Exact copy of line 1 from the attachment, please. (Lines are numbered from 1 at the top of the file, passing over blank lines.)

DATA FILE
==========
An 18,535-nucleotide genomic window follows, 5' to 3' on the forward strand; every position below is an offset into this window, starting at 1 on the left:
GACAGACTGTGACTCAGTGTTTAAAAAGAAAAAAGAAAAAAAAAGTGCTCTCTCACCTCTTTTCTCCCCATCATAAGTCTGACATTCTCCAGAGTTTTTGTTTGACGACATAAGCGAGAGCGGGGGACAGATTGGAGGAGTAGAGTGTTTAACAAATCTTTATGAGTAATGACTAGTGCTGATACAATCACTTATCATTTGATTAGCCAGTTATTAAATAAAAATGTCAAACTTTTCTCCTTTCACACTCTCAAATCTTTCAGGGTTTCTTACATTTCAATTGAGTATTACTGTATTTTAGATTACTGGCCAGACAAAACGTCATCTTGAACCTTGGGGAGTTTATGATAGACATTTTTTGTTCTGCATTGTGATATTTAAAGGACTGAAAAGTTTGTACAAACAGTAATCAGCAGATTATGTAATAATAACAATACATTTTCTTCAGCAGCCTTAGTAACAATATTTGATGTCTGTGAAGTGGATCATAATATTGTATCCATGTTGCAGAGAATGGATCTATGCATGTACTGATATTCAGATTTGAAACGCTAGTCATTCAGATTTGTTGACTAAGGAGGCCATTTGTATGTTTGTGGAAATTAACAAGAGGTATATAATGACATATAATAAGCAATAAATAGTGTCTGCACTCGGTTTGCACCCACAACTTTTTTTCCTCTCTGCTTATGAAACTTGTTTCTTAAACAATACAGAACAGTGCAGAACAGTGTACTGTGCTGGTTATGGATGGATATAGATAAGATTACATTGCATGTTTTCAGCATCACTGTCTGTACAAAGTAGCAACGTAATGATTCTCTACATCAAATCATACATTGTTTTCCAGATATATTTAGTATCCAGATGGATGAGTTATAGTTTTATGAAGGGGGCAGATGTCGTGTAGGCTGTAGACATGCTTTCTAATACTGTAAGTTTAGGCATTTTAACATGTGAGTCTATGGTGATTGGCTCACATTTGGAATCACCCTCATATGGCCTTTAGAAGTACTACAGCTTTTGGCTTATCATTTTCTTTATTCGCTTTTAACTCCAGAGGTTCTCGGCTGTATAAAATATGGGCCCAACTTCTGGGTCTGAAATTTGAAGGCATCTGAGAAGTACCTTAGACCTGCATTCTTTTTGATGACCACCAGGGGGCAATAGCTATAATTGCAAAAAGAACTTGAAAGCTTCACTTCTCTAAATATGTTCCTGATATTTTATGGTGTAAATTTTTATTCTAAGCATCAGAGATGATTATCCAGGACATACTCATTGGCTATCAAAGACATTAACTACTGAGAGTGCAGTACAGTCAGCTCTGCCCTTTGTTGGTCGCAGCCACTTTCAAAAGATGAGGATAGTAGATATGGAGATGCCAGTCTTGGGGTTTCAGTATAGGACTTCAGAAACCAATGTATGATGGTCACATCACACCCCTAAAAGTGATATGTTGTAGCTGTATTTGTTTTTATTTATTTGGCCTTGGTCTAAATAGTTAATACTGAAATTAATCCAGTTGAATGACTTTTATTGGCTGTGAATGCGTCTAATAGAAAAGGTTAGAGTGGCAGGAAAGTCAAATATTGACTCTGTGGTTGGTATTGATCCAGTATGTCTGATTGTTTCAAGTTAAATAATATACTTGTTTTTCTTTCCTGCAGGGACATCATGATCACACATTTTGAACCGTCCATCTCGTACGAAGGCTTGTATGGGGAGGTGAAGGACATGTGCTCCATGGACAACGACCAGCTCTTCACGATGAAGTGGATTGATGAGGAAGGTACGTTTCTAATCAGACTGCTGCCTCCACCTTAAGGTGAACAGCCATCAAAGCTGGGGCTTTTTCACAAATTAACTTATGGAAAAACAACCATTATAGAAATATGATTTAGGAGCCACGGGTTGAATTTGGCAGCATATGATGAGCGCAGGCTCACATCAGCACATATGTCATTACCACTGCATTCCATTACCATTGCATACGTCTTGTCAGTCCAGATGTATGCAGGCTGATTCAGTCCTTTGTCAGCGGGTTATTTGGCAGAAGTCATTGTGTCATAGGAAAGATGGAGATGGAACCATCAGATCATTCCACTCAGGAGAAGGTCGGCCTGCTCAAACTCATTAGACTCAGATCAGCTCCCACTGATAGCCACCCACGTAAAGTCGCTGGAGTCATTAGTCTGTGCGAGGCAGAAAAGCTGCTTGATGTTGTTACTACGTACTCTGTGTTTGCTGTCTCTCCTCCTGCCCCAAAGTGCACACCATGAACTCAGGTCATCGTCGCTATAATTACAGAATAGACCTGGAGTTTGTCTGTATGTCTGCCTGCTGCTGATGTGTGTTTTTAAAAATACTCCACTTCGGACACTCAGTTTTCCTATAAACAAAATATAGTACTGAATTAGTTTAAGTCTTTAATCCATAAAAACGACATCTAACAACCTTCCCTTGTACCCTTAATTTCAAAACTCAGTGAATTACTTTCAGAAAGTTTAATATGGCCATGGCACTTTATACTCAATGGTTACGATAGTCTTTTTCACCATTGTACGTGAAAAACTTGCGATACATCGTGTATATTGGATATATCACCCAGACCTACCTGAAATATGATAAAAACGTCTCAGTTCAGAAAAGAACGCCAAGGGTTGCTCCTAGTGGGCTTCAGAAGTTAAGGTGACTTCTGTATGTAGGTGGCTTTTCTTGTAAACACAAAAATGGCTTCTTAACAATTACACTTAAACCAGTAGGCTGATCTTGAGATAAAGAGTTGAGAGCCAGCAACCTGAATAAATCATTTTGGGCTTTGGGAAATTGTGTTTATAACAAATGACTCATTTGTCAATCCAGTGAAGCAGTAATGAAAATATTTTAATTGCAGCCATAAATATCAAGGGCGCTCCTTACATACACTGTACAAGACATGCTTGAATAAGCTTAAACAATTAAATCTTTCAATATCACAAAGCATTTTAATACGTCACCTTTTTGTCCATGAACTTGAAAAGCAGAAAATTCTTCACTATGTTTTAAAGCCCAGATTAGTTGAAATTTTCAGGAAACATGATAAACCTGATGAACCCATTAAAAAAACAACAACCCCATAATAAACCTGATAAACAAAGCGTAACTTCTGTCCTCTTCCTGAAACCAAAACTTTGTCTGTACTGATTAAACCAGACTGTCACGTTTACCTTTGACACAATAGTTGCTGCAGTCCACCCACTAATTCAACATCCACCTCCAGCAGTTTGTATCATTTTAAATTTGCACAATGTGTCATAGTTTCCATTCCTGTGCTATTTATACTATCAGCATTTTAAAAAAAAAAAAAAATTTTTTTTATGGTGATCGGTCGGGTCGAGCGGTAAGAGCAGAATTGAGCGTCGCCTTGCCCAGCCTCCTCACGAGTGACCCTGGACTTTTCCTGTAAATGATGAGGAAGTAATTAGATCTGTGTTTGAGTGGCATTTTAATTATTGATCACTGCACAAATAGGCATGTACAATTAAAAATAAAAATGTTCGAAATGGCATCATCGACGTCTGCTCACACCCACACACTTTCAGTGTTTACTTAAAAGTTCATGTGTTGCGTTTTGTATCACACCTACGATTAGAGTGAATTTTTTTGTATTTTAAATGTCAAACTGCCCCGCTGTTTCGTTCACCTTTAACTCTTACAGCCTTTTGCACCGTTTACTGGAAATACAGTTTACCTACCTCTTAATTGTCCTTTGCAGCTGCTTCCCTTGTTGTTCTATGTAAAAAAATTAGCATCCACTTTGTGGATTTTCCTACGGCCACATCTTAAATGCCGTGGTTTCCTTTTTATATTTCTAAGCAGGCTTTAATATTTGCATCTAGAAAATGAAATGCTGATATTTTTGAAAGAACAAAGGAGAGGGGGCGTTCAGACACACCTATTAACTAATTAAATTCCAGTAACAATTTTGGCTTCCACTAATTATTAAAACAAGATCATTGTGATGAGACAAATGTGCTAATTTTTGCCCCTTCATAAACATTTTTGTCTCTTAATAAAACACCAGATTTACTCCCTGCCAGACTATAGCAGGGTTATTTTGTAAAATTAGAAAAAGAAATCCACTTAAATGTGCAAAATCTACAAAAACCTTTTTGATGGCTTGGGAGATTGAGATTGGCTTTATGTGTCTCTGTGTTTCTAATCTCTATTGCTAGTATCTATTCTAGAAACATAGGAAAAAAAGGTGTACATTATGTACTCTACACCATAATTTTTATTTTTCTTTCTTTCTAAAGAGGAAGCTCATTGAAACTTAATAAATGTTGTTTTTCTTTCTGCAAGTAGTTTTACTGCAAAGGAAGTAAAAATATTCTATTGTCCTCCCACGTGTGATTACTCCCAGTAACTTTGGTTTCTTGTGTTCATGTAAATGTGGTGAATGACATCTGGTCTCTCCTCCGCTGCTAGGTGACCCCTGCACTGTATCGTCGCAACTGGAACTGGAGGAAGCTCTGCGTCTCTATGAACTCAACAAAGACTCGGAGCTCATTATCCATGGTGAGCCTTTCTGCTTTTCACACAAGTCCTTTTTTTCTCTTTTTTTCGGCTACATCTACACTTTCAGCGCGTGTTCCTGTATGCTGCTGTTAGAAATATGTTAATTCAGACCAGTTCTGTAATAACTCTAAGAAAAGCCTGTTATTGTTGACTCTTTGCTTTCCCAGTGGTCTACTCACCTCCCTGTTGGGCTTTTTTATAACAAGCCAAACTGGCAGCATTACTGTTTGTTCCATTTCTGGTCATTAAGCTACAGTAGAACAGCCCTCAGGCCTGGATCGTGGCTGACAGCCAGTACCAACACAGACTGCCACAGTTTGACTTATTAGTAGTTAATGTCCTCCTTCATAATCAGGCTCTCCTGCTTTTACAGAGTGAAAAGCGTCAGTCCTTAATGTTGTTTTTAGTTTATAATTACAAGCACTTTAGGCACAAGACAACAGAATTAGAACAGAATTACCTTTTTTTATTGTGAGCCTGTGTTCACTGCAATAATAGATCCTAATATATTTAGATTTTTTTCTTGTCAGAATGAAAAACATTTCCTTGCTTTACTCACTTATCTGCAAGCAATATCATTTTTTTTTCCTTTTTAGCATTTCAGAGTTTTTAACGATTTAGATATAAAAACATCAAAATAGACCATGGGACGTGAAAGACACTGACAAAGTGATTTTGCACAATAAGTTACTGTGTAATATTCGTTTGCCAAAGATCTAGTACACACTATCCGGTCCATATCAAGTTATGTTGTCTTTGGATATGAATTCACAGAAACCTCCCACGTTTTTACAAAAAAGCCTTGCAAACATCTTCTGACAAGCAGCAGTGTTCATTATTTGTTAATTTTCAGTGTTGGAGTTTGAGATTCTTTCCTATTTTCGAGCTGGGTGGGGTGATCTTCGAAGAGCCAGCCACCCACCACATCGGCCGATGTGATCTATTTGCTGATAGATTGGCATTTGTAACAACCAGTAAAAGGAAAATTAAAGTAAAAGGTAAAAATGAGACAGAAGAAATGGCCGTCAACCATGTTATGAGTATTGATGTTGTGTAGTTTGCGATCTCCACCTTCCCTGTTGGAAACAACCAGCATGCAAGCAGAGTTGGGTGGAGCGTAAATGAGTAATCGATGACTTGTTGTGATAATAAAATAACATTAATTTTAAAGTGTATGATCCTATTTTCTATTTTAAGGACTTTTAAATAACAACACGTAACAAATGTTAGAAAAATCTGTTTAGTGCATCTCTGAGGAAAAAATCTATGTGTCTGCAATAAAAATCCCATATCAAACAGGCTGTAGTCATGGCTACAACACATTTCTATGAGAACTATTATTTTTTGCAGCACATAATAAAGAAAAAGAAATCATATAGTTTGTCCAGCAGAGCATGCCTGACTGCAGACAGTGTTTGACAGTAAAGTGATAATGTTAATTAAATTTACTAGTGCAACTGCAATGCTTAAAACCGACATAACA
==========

An 18,535-nucleotide genomic window follows, 5' to 3' on the forward strand; every position below is an offset into this window, starting at 1 on the left: